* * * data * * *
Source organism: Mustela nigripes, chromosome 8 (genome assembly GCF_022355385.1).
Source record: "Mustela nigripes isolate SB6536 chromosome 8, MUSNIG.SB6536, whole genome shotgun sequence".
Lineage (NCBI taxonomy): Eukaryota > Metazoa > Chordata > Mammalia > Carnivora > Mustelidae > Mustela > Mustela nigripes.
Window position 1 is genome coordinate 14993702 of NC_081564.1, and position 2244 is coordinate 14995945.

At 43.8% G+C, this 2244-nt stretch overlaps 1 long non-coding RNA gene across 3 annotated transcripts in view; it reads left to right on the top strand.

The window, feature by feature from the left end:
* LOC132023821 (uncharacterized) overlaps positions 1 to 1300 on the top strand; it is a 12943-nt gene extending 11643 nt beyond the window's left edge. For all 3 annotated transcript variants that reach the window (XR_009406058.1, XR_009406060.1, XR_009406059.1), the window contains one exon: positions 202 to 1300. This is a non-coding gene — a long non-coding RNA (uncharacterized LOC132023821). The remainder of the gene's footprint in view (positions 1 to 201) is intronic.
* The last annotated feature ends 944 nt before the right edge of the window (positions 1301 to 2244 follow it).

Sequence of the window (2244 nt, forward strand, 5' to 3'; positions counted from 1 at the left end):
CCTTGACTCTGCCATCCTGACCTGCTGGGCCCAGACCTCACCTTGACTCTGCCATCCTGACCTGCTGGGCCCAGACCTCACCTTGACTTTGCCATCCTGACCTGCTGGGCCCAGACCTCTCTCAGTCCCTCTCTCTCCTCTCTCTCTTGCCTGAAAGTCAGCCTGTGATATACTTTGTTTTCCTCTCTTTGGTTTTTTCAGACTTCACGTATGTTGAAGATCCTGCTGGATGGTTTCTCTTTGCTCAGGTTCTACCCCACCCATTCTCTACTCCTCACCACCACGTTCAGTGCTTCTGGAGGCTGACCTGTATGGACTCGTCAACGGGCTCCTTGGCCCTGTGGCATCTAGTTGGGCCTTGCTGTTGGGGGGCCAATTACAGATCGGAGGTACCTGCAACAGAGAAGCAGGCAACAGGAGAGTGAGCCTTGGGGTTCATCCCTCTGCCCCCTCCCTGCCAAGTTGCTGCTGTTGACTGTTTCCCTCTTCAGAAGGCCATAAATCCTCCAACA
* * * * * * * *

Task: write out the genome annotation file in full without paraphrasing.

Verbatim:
Source organism: Mustela nigripes, chromosome 8 (genome assembly GCF_022355385.1).
Source record: "Mustela nigripes isolate SB6536 chromosome 8, MUSNIG.SB6536, whole genome shotgun sequence".
Lineage (NCBI taxonomy): Eukaryota > Metazoa > Chordata > Mammalia > Carnivora > Mustelidae > Mustela > Mustela nigripes.
Window position 1 is genome coordinate 14993702 of NC_081564.1, and position 2244 is coordinate 14995945.

At 43.8% G+C, this 2244-nt stretch overlaps 1 long non-coding RNA gene across 3 annotated transcripts in view; it reads left to right on the top strand.

The window, feature by feature from the left end:
* LOC132023821 (uncharacterized) overlaps positions 1 to 1300 on the top strand; it is a 12943-nt gene extending 11643 nt beyond the window's left edge. For all 3 annotated transcript variants that reach the window (XR_009406058.1, XR_009406060.1, XR_009406059.1), the window contains one exon: positions 202 to 1300. This is a non-coding gene — a long non-coding RNA (uncharacterized LOC132023821). The remainder of the gene's footprint in view (positions 1 to 201) is intronic.
* The last annotated feature ends 944 nt before the right edge of the window (positions 1301 to 2244 follow it).

Sequence of the window (2244 nt, forward strand, 5' to 3'; positions counted from 1 at the left end):
CCTTGACTCTGCCATCCTGACCTGCTGGGCCCAGACCTCACCTTGACTCTGCCATCCTGACCTGCTGGGCCCAGACCTCACCTTGACTTTGCCATCCTGACCTGCTGGGCCCAGACCTCTCTCAGTCCCTCTCTCTCCTCTCTCTCTTGCCTGAAAGTCAGCCTGTGATATACTTTGTTTTCCTCTCTTTGGTTTTTTCAGACTTCACGTATGTTGAAGATCCTGCTGGATGGTTTCTCTTTGCTCAGGTTCTACCCCACCCATTCTCTACTCCTCACCACCACGTTCAGTGCTTCTGGAGGCTGACCTGTATGGACTCGTCAACGGGCTCCTTGGCCCTGTGGCATCTAGTTGGGCCTTGCTGTTGGGGGGCCAATTACAGATCGGAGGTACCTGCAACAGAGAAGCAGGCAACAGGAGAGTGAGCCTTGGGGTTCATCCCTCTGCCCCCTCCCTGCCAAGTTGCTGCTGTTGACTGTTTCCCTCTTCAGAAGGCCATAAATCCTCCAACA